|The Honorable Tun Daim Zainuddin|
Former finance minister Tun Daim Zainuddin said the lack of talented Malay entrepreneurs is due to the policies of Datuk Seri Anwar Ibrahim when the latter was the finance minister.
"I do not want to blame Anwar, but when he took over as the finance minister in 1991, he changed the landscape.
"He took the easy option by giving out company shares and all of those who were close to him became rich," he told Berita Harian in an exclusive interview today.
Daim (pic) said Anwar's policies caused the Malays to think that it was easy to become rich and that there was no need to go into business.
"The mentality became support Anwar, support the finance minister, get shares. After selling the shares, they would become rich."
Anwar, the former deputy prime minister, was the finance minister from 1991 to 1998, when he was sacked by then prime minister Tun Dr Mahathir Mohamad over allegations of moral misconduct.
"I do not know what else should be done to help the Malays become rich. Various affirmative action plans have been introduced to assist the Malays," said Daim, adding that agencies responsible for helping the Malays and Bumiputeras "are too bureaucratic".
"One has to fill up numerous application forms, there are simply too many agencies involved in the economic empowerment of Bumiputeras."
He referred to the Malay ownership of commercial land in the urban city centres.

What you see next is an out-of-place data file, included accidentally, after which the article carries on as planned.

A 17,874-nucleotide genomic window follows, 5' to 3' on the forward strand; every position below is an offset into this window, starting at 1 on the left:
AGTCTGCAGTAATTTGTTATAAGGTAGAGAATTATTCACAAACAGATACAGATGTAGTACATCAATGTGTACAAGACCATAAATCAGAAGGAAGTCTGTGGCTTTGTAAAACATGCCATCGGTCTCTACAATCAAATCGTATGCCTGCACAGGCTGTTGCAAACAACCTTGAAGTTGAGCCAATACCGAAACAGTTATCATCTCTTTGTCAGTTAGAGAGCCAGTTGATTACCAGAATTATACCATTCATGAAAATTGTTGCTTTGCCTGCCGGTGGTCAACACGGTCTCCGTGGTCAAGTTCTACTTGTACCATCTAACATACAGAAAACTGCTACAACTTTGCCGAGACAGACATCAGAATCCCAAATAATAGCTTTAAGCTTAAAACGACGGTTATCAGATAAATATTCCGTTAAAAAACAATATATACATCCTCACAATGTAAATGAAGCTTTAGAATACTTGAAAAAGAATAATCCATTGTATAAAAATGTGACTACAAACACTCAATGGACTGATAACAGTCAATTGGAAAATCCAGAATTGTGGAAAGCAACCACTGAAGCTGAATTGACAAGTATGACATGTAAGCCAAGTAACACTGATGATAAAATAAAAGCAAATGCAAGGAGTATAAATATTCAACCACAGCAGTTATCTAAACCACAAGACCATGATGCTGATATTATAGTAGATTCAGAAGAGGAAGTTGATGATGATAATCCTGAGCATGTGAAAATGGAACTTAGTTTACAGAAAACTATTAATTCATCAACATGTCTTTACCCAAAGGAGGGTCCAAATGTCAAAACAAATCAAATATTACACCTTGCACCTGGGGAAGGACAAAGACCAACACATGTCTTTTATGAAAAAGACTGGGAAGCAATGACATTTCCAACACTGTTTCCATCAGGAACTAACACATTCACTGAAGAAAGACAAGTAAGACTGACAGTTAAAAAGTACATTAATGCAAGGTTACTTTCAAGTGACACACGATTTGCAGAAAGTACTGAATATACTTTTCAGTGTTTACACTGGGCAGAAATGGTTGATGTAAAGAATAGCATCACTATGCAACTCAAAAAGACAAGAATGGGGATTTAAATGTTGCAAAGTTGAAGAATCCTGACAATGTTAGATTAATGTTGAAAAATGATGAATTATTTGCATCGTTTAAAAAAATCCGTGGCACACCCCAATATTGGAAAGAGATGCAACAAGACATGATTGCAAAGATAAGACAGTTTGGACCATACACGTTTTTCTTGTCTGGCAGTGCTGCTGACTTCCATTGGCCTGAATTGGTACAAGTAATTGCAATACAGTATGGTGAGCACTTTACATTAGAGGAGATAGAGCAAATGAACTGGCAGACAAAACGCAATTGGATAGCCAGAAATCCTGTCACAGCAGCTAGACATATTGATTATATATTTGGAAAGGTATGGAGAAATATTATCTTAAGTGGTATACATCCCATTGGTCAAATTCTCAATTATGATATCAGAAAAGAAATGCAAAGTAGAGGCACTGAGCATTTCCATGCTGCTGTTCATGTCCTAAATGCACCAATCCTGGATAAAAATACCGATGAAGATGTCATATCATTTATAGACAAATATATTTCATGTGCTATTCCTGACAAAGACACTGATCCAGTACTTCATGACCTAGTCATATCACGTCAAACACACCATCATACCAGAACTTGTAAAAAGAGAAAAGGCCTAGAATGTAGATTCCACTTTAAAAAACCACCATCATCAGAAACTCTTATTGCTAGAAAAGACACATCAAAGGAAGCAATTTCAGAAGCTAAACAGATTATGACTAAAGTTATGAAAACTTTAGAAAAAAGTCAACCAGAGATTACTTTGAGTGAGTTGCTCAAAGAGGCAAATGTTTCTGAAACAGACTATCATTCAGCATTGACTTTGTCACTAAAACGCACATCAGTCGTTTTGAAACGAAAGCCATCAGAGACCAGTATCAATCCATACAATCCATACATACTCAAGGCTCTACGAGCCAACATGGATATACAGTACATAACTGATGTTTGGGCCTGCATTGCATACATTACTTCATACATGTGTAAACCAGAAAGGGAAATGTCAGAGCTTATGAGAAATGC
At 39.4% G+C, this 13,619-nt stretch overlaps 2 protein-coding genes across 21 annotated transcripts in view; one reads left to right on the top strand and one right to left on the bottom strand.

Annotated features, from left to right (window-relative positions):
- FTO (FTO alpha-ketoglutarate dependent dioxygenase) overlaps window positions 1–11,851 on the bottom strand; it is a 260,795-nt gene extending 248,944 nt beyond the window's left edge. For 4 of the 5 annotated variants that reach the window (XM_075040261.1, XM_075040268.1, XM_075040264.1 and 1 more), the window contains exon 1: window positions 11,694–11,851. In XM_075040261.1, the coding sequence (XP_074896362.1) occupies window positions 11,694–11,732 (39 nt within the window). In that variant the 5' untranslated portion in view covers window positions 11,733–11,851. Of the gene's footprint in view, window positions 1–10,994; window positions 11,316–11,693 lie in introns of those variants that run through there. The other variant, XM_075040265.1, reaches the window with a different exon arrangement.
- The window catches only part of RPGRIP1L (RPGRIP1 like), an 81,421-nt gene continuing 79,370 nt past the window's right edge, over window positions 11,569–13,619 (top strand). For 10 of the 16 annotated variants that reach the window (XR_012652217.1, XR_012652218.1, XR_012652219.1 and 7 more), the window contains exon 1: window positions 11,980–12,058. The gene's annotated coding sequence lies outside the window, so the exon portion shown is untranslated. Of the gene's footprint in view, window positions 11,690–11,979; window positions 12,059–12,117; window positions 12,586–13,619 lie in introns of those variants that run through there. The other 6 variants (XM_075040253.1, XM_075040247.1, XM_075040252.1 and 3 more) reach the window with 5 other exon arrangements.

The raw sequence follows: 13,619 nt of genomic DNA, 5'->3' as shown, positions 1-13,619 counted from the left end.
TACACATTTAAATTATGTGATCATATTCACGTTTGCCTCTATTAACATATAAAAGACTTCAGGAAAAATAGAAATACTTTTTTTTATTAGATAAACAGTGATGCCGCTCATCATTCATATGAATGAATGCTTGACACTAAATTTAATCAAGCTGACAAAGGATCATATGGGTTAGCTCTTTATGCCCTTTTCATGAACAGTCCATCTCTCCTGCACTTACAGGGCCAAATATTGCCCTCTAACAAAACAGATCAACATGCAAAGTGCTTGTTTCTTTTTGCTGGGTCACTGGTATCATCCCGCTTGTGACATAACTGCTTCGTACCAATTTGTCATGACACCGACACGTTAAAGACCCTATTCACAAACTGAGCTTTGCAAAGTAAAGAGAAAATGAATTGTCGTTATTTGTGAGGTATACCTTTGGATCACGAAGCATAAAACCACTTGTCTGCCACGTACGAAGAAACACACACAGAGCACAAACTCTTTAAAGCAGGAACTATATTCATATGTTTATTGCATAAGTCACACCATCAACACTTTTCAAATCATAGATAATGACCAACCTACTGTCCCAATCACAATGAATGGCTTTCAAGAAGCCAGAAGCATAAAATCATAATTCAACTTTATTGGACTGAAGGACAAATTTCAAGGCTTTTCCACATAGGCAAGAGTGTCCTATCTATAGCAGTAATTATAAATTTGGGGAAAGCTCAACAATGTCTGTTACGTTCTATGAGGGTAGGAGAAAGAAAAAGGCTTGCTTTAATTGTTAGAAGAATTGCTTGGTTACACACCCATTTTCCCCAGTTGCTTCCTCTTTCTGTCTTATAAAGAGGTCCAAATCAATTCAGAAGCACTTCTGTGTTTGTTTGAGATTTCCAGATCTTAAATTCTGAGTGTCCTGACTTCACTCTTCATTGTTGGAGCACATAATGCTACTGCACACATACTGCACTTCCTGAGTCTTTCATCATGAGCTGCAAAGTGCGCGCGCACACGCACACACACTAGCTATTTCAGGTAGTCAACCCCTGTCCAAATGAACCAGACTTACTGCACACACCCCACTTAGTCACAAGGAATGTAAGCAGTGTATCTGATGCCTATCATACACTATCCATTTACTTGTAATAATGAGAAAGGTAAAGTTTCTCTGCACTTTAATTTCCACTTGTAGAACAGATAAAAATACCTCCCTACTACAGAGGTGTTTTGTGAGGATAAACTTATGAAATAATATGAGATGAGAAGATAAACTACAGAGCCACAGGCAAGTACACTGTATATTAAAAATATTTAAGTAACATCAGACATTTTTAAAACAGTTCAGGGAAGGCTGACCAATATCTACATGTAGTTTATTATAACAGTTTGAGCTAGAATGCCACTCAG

"The majority of Malays cannot afford to purchase properties in the urban city centre. When land was given to UDA Holding Bhd, they sold it to the Chinese.
"When MRCB was given land in KL Sentral to develop, it turns out that almost no Malays bought any properties there," Daim said.
he said Malaysia was slowly evolving into another Singapore, citing the Iskandar Malaysia economic hub and Penang as examples.
"Do not talk about the Chinese, eventually all Malaysians will be priced out because the prices are in millions of ringgit."
He said even with the 1Malaysia Housing Programme Corporation (PR1MA) scheme, those earning RM4,500 a month could not afford it.
"What is the point of building such houses if the rakyat cannot afford to buy such properties?" he asked.
He said the abolition of the real property gains tax (RPGT) by former premier Tun Abdullah Ahmad Badawi had worsened the situation.
"This encouraged speculators to re-enter the property market. RPGT was never an instrument to increase taxes, it was to prevent speculating." – June 13, 2014.